HUSKINGS, QUILTINGS, AND BARN RAISINGS by Victoria Sherrow

HUSKINGS, QUILTINGS, AND BARN RAISINGS

Work-Play Parties in Early America
by , illustrated by
Age Range: 9 - 14

KIRKUS REVIEW

 Basing her account on extensive sources such as those she lists as ``Books for Further Reading'' (an eclectic mix of books for young people, scholarly works, and periodical articles), Sherrow suggests the reasons that people gathered to help each other out and describes such events in authentic detail. Not only did the gatherings accomplish work that was beyond a single family's strength, but they afforded a chance to socialize while many hands made light work. A refreshing subtext is the sturdy sense of community and customary generosity with which these independent people took responsibility for one another--like the Vermonters who raised a new barn while the ruins of an old one, lost in a fire, were still smoking. We'd all do well to wonder how such neighborly spirit might be fostered once again. Sherrow does occasionally wander into irrelevancies and needless repetitions; and, unfortunately, while LoTurco's impressionistic b&w illustrations evoke the ambience, they are at odds with the text's admirable specificity. Though solidly designed, rather in the manner of Lloyd Bloom, they're often unrealistic--e.g., in a gravity-defying take on a barn raising. Interesting and provocative, then, but uneven. Index. (Nonfiction. 9-14)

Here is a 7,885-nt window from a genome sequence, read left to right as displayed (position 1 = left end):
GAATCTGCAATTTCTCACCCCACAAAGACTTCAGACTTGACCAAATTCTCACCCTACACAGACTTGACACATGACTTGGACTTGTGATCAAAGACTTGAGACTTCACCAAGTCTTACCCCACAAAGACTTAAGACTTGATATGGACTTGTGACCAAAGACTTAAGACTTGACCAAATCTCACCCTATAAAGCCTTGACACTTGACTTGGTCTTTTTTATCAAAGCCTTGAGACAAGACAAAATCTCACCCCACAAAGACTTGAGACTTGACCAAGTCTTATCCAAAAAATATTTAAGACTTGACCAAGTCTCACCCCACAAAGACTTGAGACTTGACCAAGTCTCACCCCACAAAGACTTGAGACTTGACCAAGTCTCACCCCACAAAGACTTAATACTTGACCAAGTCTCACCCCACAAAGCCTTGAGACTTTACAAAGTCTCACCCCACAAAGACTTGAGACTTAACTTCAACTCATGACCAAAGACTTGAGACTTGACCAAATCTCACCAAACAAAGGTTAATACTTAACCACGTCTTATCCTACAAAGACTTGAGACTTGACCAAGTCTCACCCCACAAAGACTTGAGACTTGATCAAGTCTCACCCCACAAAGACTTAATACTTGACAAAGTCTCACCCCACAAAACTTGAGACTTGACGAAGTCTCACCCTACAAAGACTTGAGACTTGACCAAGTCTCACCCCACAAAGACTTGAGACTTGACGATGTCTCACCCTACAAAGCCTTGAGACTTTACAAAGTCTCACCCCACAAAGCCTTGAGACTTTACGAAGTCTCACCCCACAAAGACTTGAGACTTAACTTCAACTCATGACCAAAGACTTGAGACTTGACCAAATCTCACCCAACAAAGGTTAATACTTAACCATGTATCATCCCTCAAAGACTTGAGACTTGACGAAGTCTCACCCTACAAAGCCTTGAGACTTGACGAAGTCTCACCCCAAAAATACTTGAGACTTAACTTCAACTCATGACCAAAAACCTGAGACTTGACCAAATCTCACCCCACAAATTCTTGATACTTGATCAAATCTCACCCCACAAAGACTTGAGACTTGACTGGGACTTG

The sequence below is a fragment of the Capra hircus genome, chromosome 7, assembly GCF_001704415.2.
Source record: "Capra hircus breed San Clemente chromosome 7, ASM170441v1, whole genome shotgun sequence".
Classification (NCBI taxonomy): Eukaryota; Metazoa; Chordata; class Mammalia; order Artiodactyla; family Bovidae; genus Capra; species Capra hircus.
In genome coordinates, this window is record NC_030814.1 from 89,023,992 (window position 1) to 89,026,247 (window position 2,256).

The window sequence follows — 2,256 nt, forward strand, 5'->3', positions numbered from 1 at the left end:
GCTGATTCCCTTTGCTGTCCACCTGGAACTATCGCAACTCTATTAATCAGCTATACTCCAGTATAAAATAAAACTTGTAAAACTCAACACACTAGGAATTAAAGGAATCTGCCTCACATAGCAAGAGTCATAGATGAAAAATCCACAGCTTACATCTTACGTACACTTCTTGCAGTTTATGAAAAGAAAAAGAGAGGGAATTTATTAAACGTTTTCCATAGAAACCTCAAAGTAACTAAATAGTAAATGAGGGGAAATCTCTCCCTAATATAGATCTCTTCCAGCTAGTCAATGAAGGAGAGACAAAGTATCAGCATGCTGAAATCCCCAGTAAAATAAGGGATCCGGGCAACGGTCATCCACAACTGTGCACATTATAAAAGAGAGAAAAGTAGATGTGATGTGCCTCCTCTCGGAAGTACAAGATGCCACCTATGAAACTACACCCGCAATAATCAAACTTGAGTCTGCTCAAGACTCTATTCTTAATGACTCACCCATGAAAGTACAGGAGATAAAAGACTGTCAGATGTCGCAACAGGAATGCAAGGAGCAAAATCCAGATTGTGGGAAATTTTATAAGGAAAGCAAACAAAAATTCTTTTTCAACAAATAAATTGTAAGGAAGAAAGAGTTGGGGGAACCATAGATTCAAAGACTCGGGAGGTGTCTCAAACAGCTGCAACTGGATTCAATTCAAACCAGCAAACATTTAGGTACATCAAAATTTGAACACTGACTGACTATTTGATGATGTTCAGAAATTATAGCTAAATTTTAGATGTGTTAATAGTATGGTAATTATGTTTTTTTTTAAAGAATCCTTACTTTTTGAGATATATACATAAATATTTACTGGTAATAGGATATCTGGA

Pub Date: Dec. 1st, 1992
ISBN: 0-8027-8186-1
Page count: 78pp
Publisher: Walker
Review Posted Online:
Kirkus Reviews Issue: Dec. 15th, 1992




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